Stan Laurel, Talk:Stan Laurel
, Filmography of Stan Laurel
Arthur Stanley Jefferson
– February 23
), better known as Stan Laurel
was a comic actor, writer and director, famous as part of the comedy double act Laurel and Hardy
, whose career stretched from the silent films of the early 20th Century until post-World War II
Laurel was born in Ulverston
, but spent most of his early life in the North East of England, particularly North Shields
, where he lived from 1897 to 1902, and Bishop Auckland
, County Durham
, between 1902 and 1905. His parents Arthur and Madge (Margaret) were both active in the theatre and Laurel's home life was a happy one. In his early years, he spent much time living with his grandmother Sarah Metcalfe, as his father managed a number of different theatres. Laurel had a natural affinity for the theatre, with his first professional performance on stage at the age of sixteen. In 1910
, he joined Fred Karno
's troupe of actors, which also included a young Charlie Chaplin
. For some time, Laurel acted as Chaplin's understudy
. The Karno troupe toured America, and brought both Chaplin and Laurel to the United States for the first time. From 1916 to 1918, he teamed up with Alice
and Baldwin Cooke
, who become lifelong friends. In 1918, Laurel appeared briefly with Oliver Hardy in a silent movie short A Lucky Dog
It was also around this time that Laurel met Mae Dahlberg
who was to have a great impact on his life. Also around this time, Stan adopted the stage name of Laurel, at Dahlberg's suggestion. The pair were performing together when Laurel was offered $75.00 per week to star in two-reel comedies. After the making of his first film, Nuts in May
offered him a contract. The contract was short-lived, however, and was cancelled during a reorganization at the studio.
By 1924, Laurel had forsaken his stage career to work full time in films, now under contract with Joe Rock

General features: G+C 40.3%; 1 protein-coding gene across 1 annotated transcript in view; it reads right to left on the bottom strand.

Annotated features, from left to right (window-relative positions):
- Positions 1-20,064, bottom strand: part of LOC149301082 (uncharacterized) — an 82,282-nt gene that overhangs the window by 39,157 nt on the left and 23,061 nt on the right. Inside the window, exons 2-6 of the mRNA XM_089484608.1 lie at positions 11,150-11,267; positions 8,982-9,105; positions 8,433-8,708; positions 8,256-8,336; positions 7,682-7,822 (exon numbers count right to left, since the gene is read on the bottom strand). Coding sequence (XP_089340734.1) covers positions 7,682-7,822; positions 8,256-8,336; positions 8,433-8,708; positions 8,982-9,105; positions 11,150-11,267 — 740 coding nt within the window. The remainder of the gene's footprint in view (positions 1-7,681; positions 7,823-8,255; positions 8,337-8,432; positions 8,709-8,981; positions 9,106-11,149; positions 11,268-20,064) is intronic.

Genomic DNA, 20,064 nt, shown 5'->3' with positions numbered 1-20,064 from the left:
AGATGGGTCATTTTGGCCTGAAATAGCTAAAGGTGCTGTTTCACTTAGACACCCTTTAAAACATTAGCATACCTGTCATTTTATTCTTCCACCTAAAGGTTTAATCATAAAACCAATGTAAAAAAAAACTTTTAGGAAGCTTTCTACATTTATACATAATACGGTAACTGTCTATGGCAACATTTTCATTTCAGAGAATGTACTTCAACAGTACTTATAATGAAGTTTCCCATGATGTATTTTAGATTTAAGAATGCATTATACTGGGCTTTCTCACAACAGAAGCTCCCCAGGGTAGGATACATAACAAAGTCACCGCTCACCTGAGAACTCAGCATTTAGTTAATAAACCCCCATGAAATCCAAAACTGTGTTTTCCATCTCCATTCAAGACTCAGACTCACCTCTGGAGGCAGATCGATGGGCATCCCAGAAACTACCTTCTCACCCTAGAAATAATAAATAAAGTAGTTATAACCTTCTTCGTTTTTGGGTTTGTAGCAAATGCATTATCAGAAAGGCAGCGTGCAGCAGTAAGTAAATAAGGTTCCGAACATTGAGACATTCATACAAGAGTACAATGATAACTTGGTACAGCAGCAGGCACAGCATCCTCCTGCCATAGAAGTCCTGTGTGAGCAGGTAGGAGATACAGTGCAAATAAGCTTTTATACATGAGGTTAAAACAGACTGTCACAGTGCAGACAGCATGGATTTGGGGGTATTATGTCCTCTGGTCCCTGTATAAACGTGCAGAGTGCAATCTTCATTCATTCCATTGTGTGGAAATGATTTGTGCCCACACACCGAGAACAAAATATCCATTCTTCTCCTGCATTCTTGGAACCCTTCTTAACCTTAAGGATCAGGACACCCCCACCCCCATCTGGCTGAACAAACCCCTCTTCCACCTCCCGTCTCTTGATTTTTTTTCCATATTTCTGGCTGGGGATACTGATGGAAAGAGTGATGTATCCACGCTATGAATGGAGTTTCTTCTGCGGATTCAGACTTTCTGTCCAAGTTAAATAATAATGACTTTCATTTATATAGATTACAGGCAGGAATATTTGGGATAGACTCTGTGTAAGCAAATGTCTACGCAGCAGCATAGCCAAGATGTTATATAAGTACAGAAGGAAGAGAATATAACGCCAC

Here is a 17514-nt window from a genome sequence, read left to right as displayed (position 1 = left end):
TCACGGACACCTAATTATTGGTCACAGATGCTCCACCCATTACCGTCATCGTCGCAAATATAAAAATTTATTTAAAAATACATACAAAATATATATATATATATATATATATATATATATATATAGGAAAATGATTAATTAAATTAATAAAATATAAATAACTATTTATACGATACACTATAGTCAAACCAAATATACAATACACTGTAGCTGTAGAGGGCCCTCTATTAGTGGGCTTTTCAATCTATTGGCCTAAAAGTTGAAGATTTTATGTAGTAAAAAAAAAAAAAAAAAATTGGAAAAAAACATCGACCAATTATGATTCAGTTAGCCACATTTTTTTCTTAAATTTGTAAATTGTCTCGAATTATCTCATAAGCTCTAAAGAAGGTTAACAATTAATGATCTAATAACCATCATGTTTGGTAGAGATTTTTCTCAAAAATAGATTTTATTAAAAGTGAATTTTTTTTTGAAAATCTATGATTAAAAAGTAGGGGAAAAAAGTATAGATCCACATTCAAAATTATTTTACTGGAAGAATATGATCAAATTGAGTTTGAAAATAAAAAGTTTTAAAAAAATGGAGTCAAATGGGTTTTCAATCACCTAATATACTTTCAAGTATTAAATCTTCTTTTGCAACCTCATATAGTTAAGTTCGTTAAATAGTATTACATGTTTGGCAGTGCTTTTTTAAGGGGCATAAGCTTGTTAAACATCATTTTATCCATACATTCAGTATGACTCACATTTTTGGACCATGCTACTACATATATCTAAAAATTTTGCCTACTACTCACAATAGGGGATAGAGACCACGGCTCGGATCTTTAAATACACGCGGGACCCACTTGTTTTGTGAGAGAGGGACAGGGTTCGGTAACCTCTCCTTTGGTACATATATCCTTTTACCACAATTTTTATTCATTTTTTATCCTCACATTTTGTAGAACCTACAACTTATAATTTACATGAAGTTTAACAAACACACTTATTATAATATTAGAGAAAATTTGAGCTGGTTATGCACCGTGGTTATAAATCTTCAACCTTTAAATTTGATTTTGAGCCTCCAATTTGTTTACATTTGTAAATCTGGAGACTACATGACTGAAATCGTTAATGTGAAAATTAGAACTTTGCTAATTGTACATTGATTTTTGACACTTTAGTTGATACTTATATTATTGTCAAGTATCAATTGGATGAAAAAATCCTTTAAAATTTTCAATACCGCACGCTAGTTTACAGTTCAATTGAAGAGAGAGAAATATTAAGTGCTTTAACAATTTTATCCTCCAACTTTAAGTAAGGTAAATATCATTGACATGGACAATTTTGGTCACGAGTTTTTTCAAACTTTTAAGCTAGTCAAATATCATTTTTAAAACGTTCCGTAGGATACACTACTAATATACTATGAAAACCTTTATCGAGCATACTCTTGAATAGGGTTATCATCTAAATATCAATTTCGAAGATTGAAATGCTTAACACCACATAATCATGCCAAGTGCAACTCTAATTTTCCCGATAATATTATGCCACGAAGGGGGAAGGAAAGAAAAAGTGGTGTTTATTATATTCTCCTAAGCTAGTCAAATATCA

. The contract called for Laurel to make twelve two-reel comedies. The contract also had one unusual stipulation, that Dahlberg was not to appear in any of the films. It was felt that her temperament was hindering his career. In 1925, when she started interfering with Laurel's work, Rock offered her a cash settlement and a one-way ticket back to her native Australia, which she accepted. In 1926, he married his first wife, Lois Nielson.
He was also good friends with James Finlayson before Laurel and Hardy appeared.
Laurel and Hardy
:Main article: Laurel and Hardythumb|220px|Laurel and Hardy appeared for the first time in color in the [The Rogue Song (1930).
Laurel went on to join the Hal Roach
studio, and began directing films, including a 1926 production called Yes, Yes, Nanette
. It was his intention to work primarily as a writer and director, but fate stepped in. In 1927, Oliver Hardy
, another member of the Hal Roach Studios Comedy All Star
players, was injured in a kitchen mishap and Stan was asked to return to the front of the cameras. Laurel and Hardy began sharing screen time together in Slipping Wives
, Duck Soup
and With Love and Hisses
. It soon became obvious that the two men had a certain comic onscreen chemistry. Roach Studios' supervising director Leo McCarey
noticed the audience reaction to the two and had begun intentionally teaming them together, leading to the creation of the Laurel and Hardy
series late that year.
Together, the two men began producing a huge body of short movies, including The Battle of the Century
, Should Married Men Go Home?
, Two Tars
, Be Big!
, Big Business
, and many others. Laurel and Hardy successfully made the transition to talking films with the short Unaccustomed As We Are
in 1929. In the same year they appeared in their first feature in one of the revue sequences of Hollywood Revue of 1929
and the following year they appeared as the comic relief in a lavish all-color (in Technicolor
) musical feature entitled: The Rogue Song
. In 1931, they made their first full length movie (in which they were the leading stars), Pardon Us
although they continued to make features and shorts until 1935, including their 1932 three-reeler The Music Box
which won an Academy Award for Best Short Subject
Trouble at Roach Studio
During the 1930s, Laurel was involved in a dispute with Hal Roach
and ended up having his contract terminated. After undergoing a trial over drunk-driving charges, he counter-sued the Roach studio. Eventually, the case was dropped and Stan returned to Roach. Meanwhile, Laurel had divorced his first wife and married Virginia Ruth Rogers in 1935, whom he divorced to marry his third wife Vera Ivanova Shuvalova ("Illeana") in 1938. However, by 1941, he had once again married Virginia Ruth Rogers.
After returning to Roach studios, the first film Laurel and Hardy
made was A Chump at Oxford
. Their followup title, The Flying Deuces